PERCS Rounds: A Clinical Ethicist’s Reflections from the “One-Room Schoolhouse”

How does one learn the art of navigating difficult clinical encounters with compassion and skill?  Thankfully, IPEP has developed an innovative approach to teaching this art, sometimes referred to as the “one-room schoolhouse” which creates a space for diverse practitioners to learn from and alongside each other.  The Program to Enhance Relational Communication Skills (PERCS) Rounds at Boston Children’s Hospital is one example of this educational approach. The monthly, hour-long forum is conveniently held on patient care units and draws interdisciplinary professionals together to discuss and explore challenges they face in everyday practice. In my role as a clinical ethicist at Boston Children’s Hospital, I regularly participate in the NICU-based PERCS Rounds. I would like to share a few reflections about what I find so valuable about them:

We’re all in this together.  PERCS Rounds is a safe forum for staff to take a brief pause from their work to join with colleagues and discuss the myriad challenges they face in day to day practice. Because the topics are selected by unit staff members themselves, attendees typically find them highly relevant and useful to their practice. The PERCS Rounds discussions are wonderfully engaging and create a sense of shared experience which fosters a sort of camaraderie (“I’m not the only one who finds this challenging…”). And these discussions are far from vent sessions. Those who participate are rewarded with new ideas and strategies for addressing the difficult conversations and clinical challenges they are facing. It is especially gratifying to see junior staff members learning from more senior ones…and vice versa!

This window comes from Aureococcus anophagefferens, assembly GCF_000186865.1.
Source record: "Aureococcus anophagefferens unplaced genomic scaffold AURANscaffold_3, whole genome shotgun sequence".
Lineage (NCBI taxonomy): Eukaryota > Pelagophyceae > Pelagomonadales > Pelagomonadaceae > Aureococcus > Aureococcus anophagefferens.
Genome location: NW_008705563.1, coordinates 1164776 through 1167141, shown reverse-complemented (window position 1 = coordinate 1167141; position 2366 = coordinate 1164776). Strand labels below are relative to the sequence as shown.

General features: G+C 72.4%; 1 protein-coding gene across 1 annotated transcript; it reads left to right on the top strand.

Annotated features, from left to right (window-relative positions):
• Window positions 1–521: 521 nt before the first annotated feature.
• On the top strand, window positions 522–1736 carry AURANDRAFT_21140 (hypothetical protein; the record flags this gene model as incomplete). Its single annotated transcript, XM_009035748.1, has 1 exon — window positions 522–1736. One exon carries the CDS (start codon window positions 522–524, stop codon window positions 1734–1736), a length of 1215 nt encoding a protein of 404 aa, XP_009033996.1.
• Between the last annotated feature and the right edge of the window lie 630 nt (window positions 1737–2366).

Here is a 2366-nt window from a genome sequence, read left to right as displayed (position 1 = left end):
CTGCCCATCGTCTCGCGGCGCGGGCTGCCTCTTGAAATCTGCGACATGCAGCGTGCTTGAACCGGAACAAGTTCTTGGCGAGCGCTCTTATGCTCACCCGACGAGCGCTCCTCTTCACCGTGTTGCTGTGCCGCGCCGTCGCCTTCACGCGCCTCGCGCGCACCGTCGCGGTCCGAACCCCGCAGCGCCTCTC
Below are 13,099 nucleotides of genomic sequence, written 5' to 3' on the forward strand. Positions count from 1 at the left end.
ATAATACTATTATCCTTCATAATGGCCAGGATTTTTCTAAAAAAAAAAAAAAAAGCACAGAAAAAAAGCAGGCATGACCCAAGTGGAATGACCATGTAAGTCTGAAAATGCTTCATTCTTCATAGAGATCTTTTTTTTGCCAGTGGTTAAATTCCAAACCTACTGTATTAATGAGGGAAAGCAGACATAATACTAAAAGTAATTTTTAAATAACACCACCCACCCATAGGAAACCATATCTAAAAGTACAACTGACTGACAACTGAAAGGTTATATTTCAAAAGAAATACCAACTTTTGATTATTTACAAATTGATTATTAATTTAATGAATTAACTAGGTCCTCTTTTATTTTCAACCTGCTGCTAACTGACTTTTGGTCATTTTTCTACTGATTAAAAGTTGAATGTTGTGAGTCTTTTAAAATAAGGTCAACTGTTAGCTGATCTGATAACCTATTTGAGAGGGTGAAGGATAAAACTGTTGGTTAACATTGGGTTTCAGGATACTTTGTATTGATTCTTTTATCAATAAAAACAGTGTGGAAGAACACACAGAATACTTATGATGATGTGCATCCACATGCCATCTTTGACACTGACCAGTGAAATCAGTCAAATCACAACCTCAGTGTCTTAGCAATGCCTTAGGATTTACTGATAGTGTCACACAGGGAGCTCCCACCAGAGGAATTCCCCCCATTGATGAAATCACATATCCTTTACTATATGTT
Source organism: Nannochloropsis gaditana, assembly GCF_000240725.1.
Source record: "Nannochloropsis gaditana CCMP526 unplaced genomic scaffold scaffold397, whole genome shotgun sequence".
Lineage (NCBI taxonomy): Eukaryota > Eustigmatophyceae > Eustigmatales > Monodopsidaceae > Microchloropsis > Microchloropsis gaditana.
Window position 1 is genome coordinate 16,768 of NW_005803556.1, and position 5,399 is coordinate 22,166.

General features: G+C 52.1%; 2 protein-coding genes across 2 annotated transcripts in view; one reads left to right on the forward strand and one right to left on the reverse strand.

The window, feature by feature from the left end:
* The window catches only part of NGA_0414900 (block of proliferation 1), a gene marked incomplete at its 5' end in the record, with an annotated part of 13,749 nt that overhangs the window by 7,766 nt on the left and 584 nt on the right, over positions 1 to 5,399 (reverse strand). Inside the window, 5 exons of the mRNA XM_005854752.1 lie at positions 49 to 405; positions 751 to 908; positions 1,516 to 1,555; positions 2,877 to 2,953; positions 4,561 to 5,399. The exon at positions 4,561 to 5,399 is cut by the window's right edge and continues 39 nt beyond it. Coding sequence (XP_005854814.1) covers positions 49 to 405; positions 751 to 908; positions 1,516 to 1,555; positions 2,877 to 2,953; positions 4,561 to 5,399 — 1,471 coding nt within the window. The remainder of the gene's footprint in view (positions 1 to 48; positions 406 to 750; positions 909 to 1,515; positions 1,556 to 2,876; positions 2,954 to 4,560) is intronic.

“None of us is as smart as all of us.” This famous quote by Kenneth H. Blanchard, an IPEP favorite, nicely captures the spirit of the “one-room schoolhouse.” During PERCS Rounds planning, great care is taken to consider who to invite to a given Rounds that can bring expertise best matched to the topic at hand. This gives participants access to the knowledge and talents of a wide range of hospital professionals, from interpreters to child life specialists, even experts in meditation. In the same vein, I often find that PERCS Rounds is a natural forum for providing ethics education, and in a manner that is responsive to the real time needs and questions that participants have.

These people inspire. People sometimes ask how I cope with the sadder aspects of my work. My reply is simply, “I find the people so inspiring.” The patients, the parents, the clinicians – they are profoundly resilient. PERCS Rounds creates a space where this resilience can be seen, shared, and further cultivated. Recently, members of IPEP’s family faculty have begun regularly participating in PERCS Rounds. This inclusion of the patient/parent voice adds a crucial layer of richness to discussions and helps to keep the focus on the patient, who is always at the center of our care. Time and again, I am moved by my colleagues’ dedication to providing the best care for patients and families, and I have often reflected that this work truly draws out the best of the human spirit. I think that’s pretty inspiring.


Kerri Kennedy MA, RN is a clinical ethicist at Boston Children’s Hospital.  There, she coordinates and facilitates ethics consultations, conducts unit-based ethics rounds, and assists with the development and implementation of ethics-related institutional policies.  In addition, Kerri is an active member of the Boston Children’s Ethics Advisory Committee, participates in the Harvard Clinical Ethics Consortium, and serves on the Harvard Task Force on Ethical Issues in Emergency Preparedness.


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